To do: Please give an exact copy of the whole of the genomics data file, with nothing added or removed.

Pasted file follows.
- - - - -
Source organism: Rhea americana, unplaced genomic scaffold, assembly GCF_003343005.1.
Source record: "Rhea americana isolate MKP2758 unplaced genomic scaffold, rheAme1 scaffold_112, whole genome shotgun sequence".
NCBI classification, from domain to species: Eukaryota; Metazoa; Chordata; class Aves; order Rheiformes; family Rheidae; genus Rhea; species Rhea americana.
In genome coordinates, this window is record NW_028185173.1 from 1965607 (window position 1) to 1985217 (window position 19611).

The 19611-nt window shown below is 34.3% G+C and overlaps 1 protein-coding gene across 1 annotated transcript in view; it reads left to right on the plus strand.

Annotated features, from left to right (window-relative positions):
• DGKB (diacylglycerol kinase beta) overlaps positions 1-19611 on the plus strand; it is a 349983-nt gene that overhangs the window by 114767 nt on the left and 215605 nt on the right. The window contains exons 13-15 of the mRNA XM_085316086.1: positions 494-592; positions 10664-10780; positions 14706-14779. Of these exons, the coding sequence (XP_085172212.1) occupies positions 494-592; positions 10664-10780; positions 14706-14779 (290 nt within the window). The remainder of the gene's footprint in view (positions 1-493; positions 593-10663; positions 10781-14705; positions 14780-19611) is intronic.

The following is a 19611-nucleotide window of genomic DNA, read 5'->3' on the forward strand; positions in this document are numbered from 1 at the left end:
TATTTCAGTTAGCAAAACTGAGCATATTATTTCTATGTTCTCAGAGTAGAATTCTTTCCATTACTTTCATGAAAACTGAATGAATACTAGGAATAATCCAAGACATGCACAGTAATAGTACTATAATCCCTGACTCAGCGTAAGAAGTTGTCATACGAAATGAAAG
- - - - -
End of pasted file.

Source organism: Rhea americana, unplaced genomic scaffold, assembly GCF_003343005.1.
Source record: "Rhea americana isolate MKP2758 unplaced genomic scaffold, rheAme1 scaffold_112, whole genome shotgun sequence".
NCBI classification, from domain to species: Eukaryota; Metazoa; Chordata; class Aves; order Rheiformes; family Rheidae; genus Rhea; species Rhea americana.
In genome coordinates, this window is record NW_028185173.1 from 1965607 (window position 1) to 1985217 (window position 19611).

The 19611-nt window shown below is 34.3% G+C and overlaps 1 protein-coding gene across 1 annotated transcript in view; it reads left to right on the plus strand.

Annotated features, from left to right (window-relative positions):
• DGKB (diacylglycerol kinase beta) overlaps positions 1-19611 on the plus strand; it is a 349983-nt gene that overhangs the window by 114767 nt on the left and 215605 nt on the right. The window contains exons 13-15 of the mRNA XM_085316086.1: positions 494-592; positions 10664-10780; positions 14706-14779. Of these exons, the coding sequence (XP_085172212.1) occupies positions 494-592; positions 10664-10780; positions 14706-14779 (290 nt within the window). The remainder of the gene's footprint in view (positions 1-493; positions 593-10663; positions 10781-14705; positions 14780-19611) is intronic.

The following is a 19611-nucleotide window of genomic DNA, read 5'->3' on the forward strand; positions in this document are numbered from 1 at the left end:
TATTTCAGTTAGCAAAACTGAGCATATTATTTCTATGTTCTCAGAGTAGAATTCTTTCCATTACTTTCATGAAAACTGAATGAATACTAGGAATAATCCAAGACATGCACAGTAATAGTACTATAATCCCTGACTCAGCGTAAGAAGTTGTCATACGAAATGAAAG